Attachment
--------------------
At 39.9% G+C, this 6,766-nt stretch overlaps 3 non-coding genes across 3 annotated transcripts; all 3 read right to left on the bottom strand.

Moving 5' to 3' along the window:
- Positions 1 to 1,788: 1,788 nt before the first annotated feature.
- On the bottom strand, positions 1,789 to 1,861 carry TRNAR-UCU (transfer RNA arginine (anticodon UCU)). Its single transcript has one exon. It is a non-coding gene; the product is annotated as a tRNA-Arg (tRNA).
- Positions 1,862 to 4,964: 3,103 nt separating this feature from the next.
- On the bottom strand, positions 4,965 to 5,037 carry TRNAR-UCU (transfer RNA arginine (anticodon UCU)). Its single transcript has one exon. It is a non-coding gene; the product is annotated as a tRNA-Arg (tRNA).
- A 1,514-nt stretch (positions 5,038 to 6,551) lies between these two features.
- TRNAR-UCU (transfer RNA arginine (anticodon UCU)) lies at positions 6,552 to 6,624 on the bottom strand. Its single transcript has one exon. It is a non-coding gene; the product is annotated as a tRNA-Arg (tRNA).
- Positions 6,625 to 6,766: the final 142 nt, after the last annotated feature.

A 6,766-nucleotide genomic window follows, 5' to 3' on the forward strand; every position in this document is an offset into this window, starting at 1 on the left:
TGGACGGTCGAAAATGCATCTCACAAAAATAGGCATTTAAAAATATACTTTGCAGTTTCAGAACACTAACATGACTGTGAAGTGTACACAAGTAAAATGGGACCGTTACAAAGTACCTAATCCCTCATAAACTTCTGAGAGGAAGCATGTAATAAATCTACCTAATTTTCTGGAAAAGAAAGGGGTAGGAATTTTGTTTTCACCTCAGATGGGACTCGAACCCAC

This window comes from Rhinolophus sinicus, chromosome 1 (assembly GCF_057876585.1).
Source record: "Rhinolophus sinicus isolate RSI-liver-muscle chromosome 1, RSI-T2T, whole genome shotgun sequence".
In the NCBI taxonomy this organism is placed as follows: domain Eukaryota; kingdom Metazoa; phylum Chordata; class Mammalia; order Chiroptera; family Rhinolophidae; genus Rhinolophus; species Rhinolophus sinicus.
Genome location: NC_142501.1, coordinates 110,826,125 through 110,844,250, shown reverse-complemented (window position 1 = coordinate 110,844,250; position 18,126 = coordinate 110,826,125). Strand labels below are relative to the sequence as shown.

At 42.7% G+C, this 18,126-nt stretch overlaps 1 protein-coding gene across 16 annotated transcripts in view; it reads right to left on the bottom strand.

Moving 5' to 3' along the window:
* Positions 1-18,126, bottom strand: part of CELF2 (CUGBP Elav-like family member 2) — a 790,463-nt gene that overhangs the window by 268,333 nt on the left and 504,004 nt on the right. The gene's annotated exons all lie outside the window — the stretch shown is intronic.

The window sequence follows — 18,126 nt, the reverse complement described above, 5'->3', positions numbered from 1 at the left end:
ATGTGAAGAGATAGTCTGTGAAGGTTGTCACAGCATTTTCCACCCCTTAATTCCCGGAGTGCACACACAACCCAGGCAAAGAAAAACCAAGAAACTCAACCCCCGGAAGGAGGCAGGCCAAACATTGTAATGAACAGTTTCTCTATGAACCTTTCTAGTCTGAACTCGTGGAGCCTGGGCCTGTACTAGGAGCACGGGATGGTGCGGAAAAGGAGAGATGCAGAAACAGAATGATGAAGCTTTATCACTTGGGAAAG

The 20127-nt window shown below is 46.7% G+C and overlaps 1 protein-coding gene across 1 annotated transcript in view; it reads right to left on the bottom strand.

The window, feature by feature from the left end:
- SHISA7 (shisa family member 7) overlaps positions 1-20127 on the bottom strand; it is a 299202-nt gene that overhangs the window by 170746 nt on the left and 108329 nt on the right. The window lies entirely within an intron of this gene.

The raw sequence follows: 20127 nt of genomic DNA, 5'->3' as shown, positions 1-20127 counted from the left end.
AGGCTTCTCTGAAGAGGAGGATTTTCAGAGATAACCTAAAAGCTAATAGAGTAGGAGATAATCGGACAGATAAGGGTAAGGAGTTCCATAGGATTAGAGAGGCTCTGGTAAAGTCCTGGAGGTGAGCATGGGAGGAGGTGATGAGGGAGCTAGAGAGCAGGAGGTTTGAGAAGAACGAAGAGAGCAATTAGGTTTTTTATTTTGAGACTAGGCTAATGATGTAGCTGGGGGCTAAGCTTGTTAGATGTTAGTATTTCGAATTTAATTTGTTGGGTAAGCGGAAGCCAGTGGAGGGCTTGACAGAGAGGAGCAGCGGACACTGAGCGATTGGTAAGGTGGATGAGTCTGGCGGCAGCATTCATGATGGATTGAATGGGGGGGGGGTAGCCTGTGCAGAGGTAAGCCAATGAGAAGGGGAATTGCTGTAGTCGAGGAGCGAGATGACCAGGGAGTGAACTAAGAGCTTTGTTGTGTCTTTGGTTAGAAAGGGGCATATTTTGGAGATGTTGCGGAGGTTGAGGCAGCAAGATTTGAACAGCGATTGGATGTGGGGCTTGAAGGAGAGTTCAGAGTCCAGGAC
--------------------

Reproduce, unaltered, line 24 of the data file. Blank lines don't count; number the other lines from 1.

The raw sequence follows: 20127 nt of genomic DNA, 5'->3' as shown, positions 1-20127 counted from the left end.